Digital Accessibility: The Partnership between Vendors and Institutions
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In any given week, I will have multiple conversations with colleagues that might include one or more of the following comments:
- “Joe Sales-Rep told me that this product from A Made-Up Company is ADA compliant.”
- “I just got a VPAT from the sales rep. He told me that they weren’t sure what all of the items were, but they’re sure they meet them so that’s how they filled it out.”
- “A Made-Up Company just released a new version of Product X and Sue Sales-Rep just told me that it doesn’t meet our accessibility guidelines.”
These statements kind of paint our partners in a negative light, don’t they? However, that isn’t necessarily a fair assessment. I liken it to playing a game of telephone. Many times, those of us in higher education are having a conversation with a sales rep, who is likely relatively new to the company and wants to assure us, the potential client, that his or her product is worthy of consideration. He or she may not have ever heard the word “accessibility” in product updates. If accessibility is mentioned, it is likely a quick reference and the sales reps latch on to a few terms they think are important. This information gets shared and may or may not be an accurate representation of the product’s accessibility.
So, where does this leave us in higher ed? As Cyndi Rowland and I have shared in our previous blogs on the topic of procurement and accessibility (The Role of Procurement in Digital Accessibility and Accessibility & Procurement: What do we need to know?), we recommend that institutions build accessibility into the regular procurement processes in place at your institution. We have discussed models to follow, how to build accessibility requirements into RFPs and contract language, and how to evaluate a desired tool, especially when it doesn’t meet the institution’s accessibility standards. But what about vetting potential partners and learning more about their approach to accessibility? There are several steps and considerations to keep in mind.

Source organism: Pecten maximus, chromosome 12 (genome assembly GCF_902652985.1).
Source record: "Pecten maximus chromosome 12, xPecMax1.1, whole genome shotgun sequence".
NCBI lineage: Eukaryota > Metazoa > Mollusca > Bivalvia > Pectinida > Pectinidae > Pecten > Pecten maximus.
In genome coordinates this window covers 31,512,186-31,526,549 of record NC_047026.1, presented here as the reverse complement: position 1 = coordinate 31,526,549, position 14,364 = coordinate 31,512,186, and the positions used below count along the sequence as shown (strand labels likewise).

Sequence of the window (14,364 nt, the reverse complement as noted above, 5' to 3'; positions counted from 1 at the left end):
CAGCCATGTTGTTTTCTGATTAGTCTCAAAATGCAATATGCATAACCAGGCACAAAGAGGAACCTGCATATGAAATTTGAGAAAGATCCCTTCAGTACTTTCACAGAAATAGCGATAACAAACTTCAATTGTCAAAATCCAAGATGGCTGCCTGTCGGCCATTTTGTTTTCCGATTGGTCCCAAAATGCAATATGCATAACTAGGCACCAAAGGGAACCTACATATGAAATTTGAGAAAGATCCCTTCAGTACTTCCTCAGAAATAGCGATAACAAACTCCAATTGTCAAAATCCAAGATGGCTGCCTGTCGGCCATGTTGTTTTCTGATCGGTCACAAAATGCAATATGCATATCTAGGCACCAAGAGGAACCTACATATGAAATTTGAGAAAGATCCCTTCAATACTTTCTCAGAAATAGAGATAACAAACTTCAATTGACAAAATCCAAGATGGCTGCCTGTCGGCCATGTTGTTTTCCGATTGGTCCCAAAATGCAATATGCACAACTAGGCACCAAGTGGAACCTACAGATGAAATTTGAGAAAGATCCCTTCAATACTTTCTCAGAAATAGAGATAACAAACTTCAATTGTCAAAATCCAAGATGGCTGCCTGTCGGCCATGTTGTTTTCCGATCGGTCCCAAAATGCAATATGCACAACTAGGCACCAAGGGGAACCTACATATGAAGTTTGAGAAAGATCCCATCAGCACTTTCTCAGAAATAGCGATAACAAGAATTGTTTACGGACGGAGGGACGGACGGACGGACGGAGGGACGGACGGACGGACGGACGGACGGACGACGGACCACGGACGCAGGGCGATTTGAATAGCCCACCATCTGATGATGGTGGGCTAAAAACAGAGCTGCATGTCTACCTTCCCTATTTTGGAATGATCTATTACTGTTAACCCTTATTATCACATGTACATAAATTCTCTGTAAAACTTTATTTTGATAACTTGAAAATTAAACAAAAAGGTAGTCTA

Step One: Ask the right questions
One of my favorite things to do in an exhibit hall at a conference is to ask the exhibitors if their products are accessible. Lately, it is pretty common for an exhibitor to talk to me about the Web Content Accessibility Guidelines (WCAG) or the Section 508 standards, which is awesome. Still, there are those who like to inform me that their products are “ADA compliant.” To some, this may sound like a positive and I do think there is good intent behind the word choice. However, there are no standards or regulations written for the Americans with Disabilities Act (ADA). That means there is no such thing as “ADA compliant.” It is important for those of us inquiring about the accessibility of products to ask the right questions so we can avoid this answer entirely.
These are some of the questions I ask potential partners:
- Has your company adopted an accessibility standard? If yes, what is the standard?
- Does your company conduct business with the federal government and do you comply with Section 508 standards?
- What information do you have about the accessibility of your product for individuals with disabilities?
By reframing my questions to identify the standards used at the company, I gain more information about the company’s approach and commitment to accessibility. There are still times, especially in an exhibit hall, when I will be told that the company follows the ADA. It is an opportunity to share some relevant background information with the sales representative and move to the next step in vetting a potential partner.